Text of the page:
;re renowned for. But we’re now part of a wider group of companies, with access to a considerably enlarged portfolio of products and services that complement our own seabed-to-shore systems. We expect this to deliver significant operational benefits for our customers across the global energy, ocean science, civil and defense markets.”Brown is an Electromechanical Engineer by background with a first-class degree and Ph.D. He is also a Chartered Engineer, a Fellow of the Institute of Directors (IoD), a Fellow of the Institute of Marine Engineering Science and Technology (IMarEST), and a member

Photo: Teledyne Marine

Trimble Outfits New Teledyne Unmanned Survey Vessel

vessel will be equipped with Trimble’s GNSS heading receiver and is compatible with Trimble Marine Construction (TMC) software, enabling marine construction/dredging projects to be monitored in real time anywhere in the world.THE TELEDYNE Z-BOATTM 1800-T, designed and manufactured by Teledyne Oceanscience, is a high-resolution shallow water hydrographic unmanned survey vehicle with the newly released Odom Hydrographic Echotrac E20 Singlebeam Echosounder and dual antenna Trimble BX992 GNSS heading receiver. “Trimble's experience in GNSS guidance systems, and Teledyne's leadership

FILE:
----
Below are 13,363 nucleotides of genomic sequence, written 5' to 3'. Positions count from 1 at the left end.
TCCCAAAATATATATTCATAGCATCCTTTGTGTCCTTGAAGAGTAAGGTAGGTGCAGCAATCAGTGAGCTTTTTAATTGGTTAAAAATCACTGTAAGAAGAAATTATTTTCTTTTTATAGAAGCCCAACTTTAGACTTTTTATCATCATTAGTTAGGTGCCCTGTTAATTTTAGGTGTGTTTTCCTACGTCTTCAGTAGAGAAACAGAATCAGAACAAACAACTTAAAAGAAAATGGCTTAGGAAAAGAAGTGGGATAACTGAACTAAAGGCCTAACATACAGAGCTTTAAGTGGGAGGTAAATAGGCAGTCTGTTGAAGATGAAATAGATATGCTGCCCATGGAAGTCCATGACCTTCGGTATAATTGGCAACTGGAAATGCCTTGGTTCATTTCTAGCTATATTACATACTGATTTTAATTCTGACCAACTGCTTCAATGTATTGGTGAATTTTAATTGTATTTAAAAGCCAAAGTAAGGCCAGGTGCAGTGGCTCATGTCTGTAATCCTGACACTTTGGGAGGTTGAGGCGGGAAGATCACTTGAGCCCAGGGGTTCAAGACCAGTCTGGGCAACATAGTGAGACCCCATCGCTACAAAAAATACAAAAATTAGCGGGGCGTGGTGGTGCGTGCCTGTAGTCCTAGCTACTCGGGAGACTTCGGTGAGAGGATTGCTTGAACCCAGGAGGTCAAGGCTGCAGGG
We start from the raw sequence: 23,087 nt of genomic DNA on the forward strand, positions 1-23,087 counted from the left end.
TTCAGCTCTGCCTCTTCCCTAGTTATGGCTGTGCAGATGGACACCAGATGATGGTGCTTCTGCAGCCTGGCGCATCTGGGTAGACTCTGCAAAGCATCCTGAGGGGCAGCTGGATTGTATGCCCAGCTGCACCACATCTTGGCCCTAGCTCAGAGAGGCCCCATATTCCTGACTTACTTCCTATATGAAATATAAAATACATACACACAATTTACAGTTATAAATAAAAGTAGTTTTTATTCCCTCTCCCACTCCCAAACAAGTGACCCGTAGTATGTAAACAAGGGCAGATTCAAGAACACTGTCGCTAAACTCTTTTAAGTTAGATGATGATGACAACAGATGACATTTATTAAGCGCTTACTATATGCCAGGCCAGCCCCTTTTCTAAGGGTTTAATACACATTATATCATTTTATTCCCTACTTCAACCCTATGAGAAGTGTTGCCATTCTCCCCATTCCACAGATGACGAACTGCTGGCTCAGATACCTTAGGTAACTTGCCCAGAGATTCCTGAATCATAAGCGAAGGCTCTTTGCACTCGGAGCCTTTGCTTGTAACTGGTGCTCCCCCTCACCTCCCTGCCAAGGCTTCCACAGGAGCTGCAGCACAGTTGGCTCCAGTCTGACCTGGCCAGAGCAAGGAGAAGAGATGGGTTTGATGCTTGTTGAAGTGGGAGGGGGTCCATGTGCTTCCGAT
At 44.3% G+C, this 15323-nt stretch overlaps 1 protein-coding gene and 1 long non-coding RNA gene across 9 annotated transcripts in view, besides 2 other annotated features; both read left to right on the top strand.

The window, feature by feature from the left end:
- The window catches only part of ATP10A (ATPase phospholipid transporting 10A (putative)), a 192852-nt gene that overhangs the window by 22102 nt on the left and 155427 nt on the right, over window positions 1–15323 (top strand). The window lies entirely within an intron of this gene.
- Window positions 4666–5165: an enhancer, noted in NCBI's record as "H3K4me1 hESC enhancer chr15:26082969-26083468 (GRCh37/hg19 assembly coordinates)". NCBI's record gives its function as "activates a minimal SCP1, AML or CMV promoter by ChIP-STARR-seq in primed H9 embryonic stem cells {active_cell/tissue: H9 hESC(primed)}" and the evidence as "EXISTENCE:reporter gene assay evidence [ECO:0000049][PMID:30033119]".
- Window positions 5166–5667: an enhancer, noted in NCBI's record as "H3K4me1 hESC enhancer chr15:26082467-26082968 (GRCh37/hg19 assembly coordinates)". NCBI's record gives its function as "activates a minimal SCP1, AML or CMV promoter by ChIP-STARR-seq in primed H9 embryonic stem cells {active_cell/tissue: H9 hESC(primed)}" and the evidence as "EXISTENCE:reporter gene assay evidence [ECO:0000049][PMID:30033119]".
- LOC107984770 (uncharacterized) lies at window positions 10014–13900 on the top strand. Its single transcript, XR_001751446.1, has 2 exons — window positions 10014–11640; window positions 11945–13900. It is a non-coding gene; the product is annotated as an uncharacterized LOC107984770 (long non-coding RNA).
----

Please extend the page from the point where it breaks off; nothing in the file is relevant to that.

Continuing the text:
Photo: Oceanology International

Oi20: Set for London in March

Oceanology International prepares to mark its half-century in style: Oi London 2020 event builds upon a wealth of previous successes to herald a new chapter in ocean science and technologyMuch has (and hasn’t) changed in the half-century since Oceanology International staged its first, comparatively low-key event in the UK city of Brighton. The inaugural Oi expo attracted a small but dedicated band of 600 exhibitors and visitors, and merited a brief, typically upbeat mention in a Pathé newsreel of the day. However, if the optimistic reportage of the 1960s feels a world away from the grave

Oi London 2020 will be a meeting point for over 500 exhibitors. Photo from Oi London 2018
 (Photo: Oceanology International )

Oi London 2020 Marks 50th Anniversary

There are less than three weeks to go until the opening of Oceanology International 2020 (17-19 March, ExCel London), an event which will mark the 50th anniversary of the world’s premier ocean science and technology exhibition and conference series. The London 2020 event is on track to become the largest Oi undertaking in the expo’s half-century history: an unprecedented 17,000+m2 of floor space has been freed up to accommodate more than 500 exhibitors from 90 countries, while twice as many companies than at previous Oi events will be given the opportunity to stage live on-water

Don Walsh and Jacques Piccard inside Trieste’s cabin, 1959. Image courtesy Don Walsh

Oi '20 Celebrates 50: Captain Don Walsh, USN Deep Submersible Pilot #1

, I was convinced that the Oi series were the ‘gold standard’ of ocean-related exhibitions and their associated conferences. Today, I believe this is not an assertion or opinion – it is a fact. The real benefit to me has been the serious networking that takes place between the ocean science and technology community members from many nations.  There is no second place to the three OI events now being offered, and the value they provide—the whole event is an opportunity-rich environment.”-- Capt. Don Walsh, USN Deep Submersible Pilot #1. Year of first Oi: 1971For